We present a multiplicative matrix perturbation theory as the foundation for the error analysis of randomized algorithms, and in particular those algorithms that achieve their speed by judiciously sampling selected rows or columns of real/complex matrices. The accuracy of the sampled problem is usually analysed in two stages: A structural (deterministic) perturbation theory followed by a probabilistic analysis. Since the sampled problem tends to have much smaller dimension, it cannot be represented as an additive perturbation.

Thus we propose a multiplicative perturbation theory, and demonstrate its effectiveness on real least squares/regression problems that are generalized in two aspects: (i) instead of a single right-hand side, the problem can have multiple right-hand sides, and (ii) instead of the 2-norm, the problem can be expressed in any Schatten \(p\)-norm.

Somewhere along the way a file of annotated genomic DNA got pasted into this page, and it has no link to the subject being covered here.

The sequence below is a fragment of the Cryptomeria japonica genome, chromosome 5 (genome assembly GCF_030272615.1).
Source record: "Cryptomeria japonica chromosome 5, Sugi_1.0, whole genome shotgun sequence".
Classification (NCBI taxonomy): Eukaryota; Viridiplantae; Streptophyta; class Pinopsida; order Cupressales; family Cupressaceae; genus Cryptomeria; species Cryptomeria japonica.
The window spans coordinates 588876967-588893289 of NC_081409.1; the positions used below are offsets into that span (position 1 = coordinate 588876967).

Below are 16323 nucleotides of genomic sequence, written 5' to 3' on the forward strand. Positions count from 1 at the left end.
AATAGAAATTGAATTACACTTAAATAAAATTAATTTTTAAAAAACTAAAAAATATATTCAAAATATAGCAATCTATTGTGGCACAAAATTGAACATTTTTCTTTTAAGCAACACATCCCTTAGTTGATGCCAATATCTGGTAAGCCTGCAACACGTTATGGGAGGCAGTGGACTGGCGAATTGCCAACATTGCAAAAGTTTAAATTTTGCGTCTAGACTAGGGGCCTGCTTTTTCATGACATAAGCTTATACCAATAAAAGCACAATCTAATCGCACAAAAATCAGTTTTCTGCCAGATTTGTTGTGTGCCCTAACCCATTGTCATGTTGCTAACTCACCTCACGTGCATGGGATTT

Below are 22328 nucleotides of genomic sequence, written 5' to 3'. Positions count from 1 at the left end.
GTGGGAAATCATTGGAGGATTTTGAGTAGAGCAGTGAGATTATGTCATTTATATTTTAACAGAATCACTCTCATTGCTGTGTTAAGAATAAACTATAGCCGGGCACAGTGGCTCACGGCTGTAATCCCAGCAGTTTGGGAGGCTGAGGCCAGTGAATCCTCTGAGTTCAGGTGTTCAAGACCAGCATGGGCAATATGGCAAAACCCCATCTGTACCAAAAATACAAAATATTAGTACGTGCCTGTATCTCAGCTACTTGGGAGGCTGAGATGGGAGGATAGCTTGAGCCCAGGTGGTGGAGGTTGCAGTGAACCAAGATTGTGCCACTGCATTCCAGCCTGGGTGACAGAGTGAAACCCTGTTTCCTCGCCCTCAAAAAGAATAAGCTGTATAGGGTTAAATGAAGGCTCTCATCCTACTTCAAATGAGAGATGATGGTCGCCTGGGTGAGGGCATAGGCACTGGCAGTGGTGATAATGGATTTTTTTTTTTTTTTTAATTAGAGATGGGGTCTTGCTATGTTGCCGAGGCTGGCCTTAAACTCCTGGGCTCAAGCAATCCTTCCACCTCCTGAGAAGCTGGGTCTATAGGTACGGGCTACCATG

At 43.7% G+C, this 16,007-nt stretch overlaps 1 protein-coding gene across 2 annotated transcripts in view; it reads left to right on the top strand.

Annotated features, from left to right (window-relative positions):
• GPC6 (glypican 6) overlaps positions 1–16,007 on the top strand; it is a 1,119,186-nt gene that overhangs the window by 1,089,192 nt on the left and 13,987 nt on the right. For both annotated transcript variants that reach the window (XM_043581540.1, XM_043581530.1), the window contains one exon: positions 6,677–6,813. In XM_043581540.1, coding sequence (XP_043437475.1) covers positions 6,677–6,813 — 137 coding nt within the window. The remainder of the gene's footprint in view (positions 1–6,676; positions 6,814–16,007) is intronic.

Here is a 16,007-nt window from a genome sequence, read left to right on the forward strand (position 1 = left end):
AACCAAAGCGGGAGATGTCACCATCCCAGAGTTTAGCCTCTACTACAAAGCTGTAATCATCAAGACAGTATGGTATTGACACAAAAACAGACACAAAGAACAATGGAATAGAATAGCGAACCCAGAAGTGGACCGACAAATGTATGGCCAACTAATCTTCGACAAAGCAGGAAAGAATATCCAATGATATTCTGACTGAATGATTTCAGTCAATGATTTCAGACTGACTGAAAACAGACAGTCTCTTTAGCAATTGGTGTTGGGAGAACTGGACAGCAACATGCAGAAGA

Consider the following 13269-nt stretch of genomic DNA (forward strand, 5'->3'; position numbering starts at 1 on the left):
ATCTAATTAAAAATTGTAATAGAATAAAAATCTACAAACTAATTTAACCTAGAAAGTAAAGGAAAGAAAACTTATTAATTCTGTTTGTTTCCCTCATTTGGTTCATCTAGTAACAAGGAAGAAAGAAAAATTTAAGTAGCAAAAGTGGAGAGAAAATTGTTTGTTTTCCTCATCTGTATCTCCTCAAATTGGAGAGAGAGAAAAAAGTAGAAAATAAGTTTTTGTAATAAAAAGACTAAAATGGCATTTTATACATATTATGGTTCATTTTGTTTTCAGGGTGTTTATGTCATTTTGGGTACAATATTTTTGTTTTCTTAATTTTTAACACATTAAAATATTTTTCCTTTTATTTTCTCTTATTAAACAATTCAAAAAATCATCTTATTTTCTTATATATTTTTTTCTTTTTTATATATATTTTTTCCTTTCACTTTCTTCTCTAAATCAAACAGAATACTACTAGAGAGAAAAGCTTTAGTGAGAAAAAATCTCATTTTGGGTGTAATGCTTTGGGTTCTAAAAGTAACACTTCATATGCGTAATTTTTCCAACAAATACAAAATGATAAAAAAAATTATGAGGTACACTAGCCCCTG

Specifically, our work represents an extension of Maher’s results on Schatten p-norms. We express the exact and perturbed least squares solutions in terms of projectors that have an easy geometric interpretation. We also present a geometric interpretation of the action of the sampling matrix in terms of relevant subspaces. We show that a key quantity for assessing the accuracy of the sampled solution can often be expressed as the tangent of the largest principal angle between two subspaces. We provide additional interpretation of the difference between orthogonal and oblique projectors with the same range.

This is joint work with Jocelyn Chi (UCLA).

North Carolina State University